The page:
Motivating sales people is a key challenge for sales managers and I consistently am asked for insight on this. Managers share that when times are tough, it’s difficult to lift the spirits of their team and at other times, people just don’t do what they are suppose to do. In either case, managers are looking for ways to improve how sales teams listen, take direction, and are inspired to improve performance.
A simple, actionable process I recommend provides a structure for holding sales people accountable while empowering and motivating them. It starts with four key questions based on insights in the book, “Why Employees Don’t Do What They’re Supposed To and What You Can Do About It,” by Ferdinand Fournies. I’ve adapted Fournies’ advice and developed these questions that I share with sales managers:
• Do your sales people know what they are supposed to do?
• Do they know how to do it?
• Do they know why they should do it?
• Do they think they are doing it?
This process assumes that you have already assessed the aptitude of the sales people on your team and you are willing to invest time in improving their performance.
Do they know what they’re supposed to do?
On a day-to-day basis, does each of your sales people know what activities need to be executed to achieve the objectives that lead to the results you are trying to achieve? Without this awareness, it’s difficult to hold people accountable. I recommend that sales managers leverage the use of a company sales plan and break it down into strategies, tactics, and specific day-to-day activities for each sales person.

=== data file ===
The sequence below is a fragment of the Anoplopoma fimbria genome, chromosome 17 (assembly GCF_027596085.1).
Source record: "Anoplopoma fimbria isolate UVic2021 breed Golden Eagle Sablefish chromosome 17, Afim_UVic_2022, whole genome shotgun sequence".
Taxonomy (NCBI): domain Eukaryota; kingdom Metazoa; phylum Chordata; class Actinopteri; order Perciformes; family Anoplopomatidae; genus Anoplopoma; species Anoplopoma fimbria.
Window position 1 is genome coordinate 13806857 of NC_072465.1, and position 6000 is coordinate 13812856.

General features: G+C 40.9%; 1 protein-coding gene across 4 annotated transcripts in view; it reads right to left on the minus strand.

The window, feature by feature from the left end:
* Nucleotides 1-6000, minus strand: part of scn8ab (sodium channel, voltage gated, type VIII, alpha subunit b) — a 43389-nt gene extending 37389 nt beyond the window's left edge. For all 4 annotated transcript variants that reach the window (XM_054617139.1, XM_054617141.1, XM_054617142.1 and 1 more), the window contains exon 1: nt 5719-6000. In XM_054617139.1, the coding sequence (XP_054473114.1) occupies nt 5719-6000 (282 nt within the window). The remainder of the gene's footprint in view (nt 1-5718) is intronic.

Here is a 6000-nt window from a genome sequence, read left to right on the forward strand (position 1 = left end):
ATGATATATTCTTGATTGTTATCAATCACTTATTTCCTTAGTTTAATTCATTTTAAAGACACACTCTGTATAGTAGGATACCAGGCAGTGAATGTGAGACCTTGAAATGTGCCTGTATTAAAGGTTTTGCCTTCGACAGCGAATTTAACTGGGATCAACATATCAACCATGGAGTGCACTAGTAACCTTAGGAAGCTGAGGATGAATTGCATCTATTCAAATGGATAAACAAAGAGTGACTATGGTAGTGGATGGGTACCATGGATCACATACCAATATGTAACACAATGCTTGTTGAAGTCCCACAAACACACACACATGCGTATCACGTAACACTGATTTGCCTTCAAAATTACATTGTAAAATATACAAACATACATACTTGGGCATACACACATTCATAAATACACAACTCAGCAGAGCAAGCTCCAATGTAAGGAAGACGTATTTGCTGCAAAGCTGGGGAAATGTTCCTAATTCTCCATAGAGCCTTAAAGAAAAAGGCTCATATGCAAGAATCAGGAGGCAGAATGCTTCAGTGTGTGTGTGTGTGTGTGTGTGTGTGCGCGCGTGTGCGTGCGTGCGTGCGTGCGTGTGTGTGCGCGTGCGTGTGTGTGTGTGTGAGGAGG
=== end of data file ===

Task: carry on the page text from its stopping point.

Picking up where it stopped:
Equally important, sales people need to take ownership by providing input to the planning process. One way to do this is by asking sales people to identify their own goals and objectives and define their plan of action to meet their quota. This is also an opportunity for you to ask how you can best support them in executing their plan. This will help you build and reinforce a coaching relationship with the sales people by helping them assess risks in their plan. Part of that assessment may just be asking what each sales person needs to get stronger at in order to achieve success in executing the plan.
Do they know how to do it?
The sales training industry gets a bad rap for not delivering results. Some of this is well deserved, and some is not. The bottom line is, selling is a set of complex skills, and selling complex things is even more complex. Unfortunately, when we train sales people, we assume that a knowledge transfer for effective selling equates to a change in behavior, and hence should yield a change in performance that leads to better results. However, the reality is that behavior change does not happen unless there are three key elements in place: practice, practice, and practice. You must provide practice time for your team that is accompanied by feedback and coaching. This can be done one-on-one in preparation for a sales call, or after as a review. It should also be part of conducting an effective sales meeting. Based on feedback from other sales managers, the use of role plays is by far the most powerful way to develop selling skills.